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The Cub has been spending minimal time playing WoW since Pandaria released. He’s found the questing in Pandaria to be too crowded and dangerous to be fun.

He stops to read quest text, to read the quest description, and to check his location on a map a lot.

In most places in the early areas, that means you get jumped every time you try to get your bearings. He hates it, and so he stopped playing.

I’d watch him get a quest, open his map to look where to go, and get jumped immediately. So, he’d have to close the map, kill it, move a bit away where it looks clear, open the map… and respawns jump him again right away.

Frustrating as heck.

If you like to take a few minutes to get oriented before charging out into the world to do your next quest, it can be a huge pain… especially when you’re used to simply hopping on your mount and getting some elevation so you can check your map or read your quest text in relative safety.

It is what it is. The game isn’t aimed at challenging a nine year old, it’s aimed at challenging teens plus. As in the old line about the horse, we shouldn’t be dissapointed that the horse has a thick accent, we should just be grateful the horse can talk at all. I’m proud at how well Alex has learned to read, understand and develop his own strategies for playing the game. He’s getting better at typing replies if someone says ‘grats’ to him, and he’s even created a few macros to do the /chicken and /dance and such.

This little person was watching Maizy Mouse not that long ago. It’s amazing.

Since he doesn’t like the questing, he’s spent most of his time since the expansion playing during Sunday evening cross-server raids, and sometimes at night queuing his Death Knight for random Pandaria dungeons.

In the cross-server raids, we were finishing out Burning Crusade, and he’s been running on his Warlock. Just this last week he completed the Tier 5 Corrupter Warlock set, and I’ll grant you, it looks impressive on a male Worgen. Very cool, very “I will tear your soul apart” Warlocky. He loves it, and he’s happy to have completed such a great looking set. The helm actually looks decent on a big wolf snout.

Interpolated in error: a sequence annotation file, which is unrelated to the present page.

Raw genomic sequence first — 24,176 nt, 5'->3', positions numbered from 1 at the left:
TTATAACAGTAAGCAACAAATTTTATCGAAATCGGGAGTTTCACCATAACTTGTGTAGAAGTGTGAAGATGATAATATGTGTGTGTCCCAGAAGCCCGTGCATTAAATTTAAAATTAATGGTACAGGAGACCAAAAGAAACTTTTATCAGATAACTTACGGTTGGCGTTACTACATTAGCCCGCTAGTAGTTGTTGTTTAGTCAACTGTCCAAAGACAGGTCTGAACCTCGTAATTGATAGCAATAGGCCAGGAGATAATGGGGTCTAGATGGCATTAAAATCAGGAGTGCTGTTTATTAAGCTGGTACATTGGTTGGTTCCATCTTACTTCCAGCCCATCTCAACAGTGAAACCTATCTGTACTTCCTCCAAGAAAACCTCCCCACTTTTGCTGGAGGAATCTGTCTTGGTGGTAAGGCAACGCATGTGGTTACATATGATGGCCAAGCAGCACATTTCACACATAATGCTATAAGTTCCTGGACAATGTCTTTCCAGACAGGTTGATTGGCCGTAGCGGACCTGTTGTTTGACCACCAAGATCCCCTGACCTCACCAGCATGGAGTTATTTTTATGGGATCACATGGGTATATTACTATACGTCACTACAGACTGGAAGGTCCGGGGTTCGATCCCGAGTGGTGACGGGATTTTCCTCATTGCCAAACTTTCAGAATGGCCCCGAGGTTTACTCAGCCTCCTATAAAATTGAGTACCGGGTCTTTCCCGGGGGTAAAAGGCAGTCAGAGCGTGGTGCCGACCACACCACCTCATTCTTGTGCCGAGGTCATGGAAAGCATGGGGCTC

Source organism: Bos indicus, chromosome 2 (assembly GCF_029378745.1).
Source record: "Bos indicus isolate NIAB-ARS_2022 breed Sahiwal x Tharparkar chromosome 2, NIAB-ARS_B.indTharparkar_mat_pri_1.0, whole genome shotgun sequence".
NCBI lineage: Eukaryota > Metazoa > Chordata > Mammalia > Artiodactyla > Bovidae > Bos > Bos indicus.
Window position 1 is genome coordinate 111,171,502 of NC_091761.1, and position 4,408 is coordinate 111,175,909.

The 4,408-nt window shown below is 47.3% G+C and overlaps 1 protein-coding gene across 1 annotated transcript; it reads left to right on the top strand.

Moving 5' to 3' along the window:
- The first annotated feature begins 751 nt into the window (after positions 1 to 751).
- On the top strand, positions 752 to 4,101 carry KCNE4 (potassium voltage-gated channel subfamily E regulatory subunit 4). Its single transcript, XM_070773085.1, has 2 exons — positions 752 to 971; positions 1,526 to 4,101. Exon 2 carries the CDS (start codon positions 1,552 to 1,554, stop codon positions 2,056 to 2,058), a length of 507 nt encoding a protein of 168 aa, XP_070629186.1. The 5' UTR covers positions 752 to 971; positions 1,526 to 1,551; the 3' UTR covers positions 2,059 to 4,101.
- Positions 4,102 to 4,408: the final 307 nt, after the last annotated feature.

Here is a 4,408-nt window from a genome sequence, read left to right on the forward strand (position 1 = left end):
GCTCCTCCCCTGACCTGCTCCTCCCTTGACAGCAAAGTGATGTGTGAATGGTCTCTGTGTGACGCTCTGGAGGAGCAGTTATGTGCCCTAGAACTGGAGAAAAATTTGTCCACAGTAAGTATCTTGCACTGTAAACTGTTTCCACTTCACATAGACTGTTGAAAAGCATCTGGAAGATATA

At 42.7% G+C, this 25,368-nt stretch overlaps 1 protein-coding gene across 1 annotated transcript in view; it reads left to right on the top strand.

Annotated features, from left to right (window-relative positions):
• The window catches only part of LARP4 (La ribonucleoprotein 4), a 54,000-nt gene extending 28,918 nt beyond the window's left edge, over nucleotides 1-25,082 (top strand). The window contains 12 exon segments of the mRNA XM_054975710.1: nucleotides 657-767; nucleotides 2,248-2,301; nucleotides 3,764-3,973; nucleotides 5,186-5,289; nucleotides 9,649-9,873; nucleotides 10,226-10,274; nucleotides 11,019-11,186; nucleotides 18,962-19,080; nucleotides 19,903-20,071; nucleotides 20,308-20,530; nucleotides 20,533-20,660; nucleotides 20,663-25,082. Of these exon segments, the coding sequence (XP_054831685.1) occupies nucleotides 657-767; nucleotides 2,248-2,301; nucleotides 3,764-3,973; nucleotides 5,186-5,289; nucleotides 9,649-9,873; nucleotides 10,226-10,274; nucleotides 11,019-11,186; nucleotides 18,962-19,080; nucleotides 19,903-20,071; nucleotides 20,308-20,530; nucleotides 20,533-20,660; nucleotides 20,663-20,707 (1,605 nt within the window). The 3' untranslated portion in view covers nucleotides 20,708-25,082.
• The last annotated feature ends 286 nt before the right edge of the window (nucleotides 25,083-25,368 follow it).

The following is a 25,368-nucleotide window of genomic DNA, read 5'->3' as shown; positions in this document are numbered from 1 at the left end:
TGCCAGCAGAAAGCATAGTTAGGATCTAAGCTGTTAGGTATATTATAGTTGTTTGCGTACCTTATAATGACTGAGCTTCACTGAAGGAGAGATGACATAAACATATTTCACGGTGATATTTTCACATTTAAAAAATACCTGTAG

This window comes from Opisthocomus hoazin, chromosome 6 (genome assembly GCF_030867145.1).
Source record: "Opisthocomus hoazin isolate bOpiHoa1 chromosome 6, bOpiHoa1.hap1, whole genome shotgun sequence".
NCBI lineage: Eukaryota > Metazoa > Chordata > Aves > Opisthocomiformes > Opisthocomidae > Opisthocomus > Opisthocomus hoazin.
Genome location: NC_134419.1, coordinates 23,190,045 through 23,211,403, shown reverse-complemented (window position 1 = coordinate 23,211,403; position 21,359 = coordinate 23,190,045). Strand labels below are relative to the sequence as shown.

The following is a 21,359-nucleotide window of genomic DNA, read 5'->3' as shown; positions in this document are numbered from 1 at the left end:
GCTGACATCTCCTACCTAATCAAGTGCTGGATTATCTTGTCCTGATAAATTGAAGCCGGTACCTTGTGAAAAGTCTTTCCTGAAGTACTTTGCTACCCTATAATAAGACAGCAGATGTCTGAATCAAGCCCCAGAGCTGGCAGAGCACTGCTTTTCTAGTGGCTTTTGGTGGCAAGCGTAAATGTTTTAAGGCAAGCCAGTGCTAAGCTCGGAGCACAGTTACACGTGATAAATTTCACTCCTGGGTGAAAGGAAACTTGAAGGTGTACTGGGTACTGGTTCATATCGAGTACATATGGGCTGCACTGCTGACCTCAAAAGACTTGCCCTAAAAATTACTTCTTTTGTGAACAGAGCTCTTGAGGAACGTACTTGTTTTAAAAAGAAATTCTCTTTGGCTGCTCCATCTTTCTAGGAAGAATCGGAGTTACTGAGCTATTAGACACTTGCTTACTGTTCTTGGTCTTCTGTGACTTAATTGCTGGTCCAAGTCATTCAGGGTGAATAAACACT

In Pandaria, when he plays on his Death Knight he’s taken to avoiding the Jade Forest quest zones and just queues for random normal Dungeons to get XP.

He did Stormstout Brewery a few nights ago, and I watched over his shoulder without giving him any tips at all… until he got to the final boss.

At that point, I just gave him a few pointers, because that fight kinda blows. “Make sure you don’t stand still when you’ve got the brown stuff. When you see the lines of green waves coming at you, jump high to let them pass underneath. Kill the adds.”

Lots of stuff for a melee to deal with, but he did well.

Before the boss even died, I told him, “Whatever you do, don’t leave the instance.”

The boss died, loot was rolled on, and one by one the rest of the people left.

“Okay, now get back to the entrance, where the little old lady sells tea.”

He did that, and I had him get the ‘special’ brew that lets you see stuff, you can have up to five in your bags at a time.

I showed him that if you drink that tea, you get a buff that lets you see Golden Hoplings… and if you find all thirty in the instance, you get a Hopling pet mailed to you!

“Is the pet a Golden Hopling?!?”

“No, it’s a white-colored Hopling.”

“Oh.”

“Yes, I know, a Golden Hopling mailed to you like it was one of the ones you found, that would make too much sense. Just roll with it, and get your butt out there and find those Golden Hoplings!”

“How long do I have?”

“As long as you like. When the tea buff wears off, drink another. If you run out of tea, go to the beginning and buy more.”

The hunt for the Golden Hoplings is, I think, the most fun he’s had in the game in a long time. He found almost all of them the first time, only missing one. That actually made it cooler, because it wasn’t just some easy snooze to victory. When he realized that he’d missed one, he got that “I’m really concentrating now” look on his face, with the tip of his tongue sticking out of the corner of his mouth while he systematically tore that place apart looking for missing Hoplings.

He got ‘em all, too. Heck yes he did.

Once he won, he tore up the stairs to let mommy know that “I went through looking for all the Golden Hoplings, and I found them all so they mailed me a Hopling pet! Except it’s not gold, it’s white.”

Just an FYI. If you haven’t done that achievement yet, you can do it in Stormstout Brewery on normal, you can wait until the place is cleared and all your teammates have left the group, and you can take as long as you’d like. And your children may like to do it for you. :)

Alex having a Warlock at level 81, and the fun toys he got,  has had me itching to level one. There seem to be so many changes since I last tried one out. 

I have all the Heirlooms, even the pants, and with the WoW 8th Anniversary 8% XP (and Rep) buff, I put a lot of my gaming time into leveling one this weekend.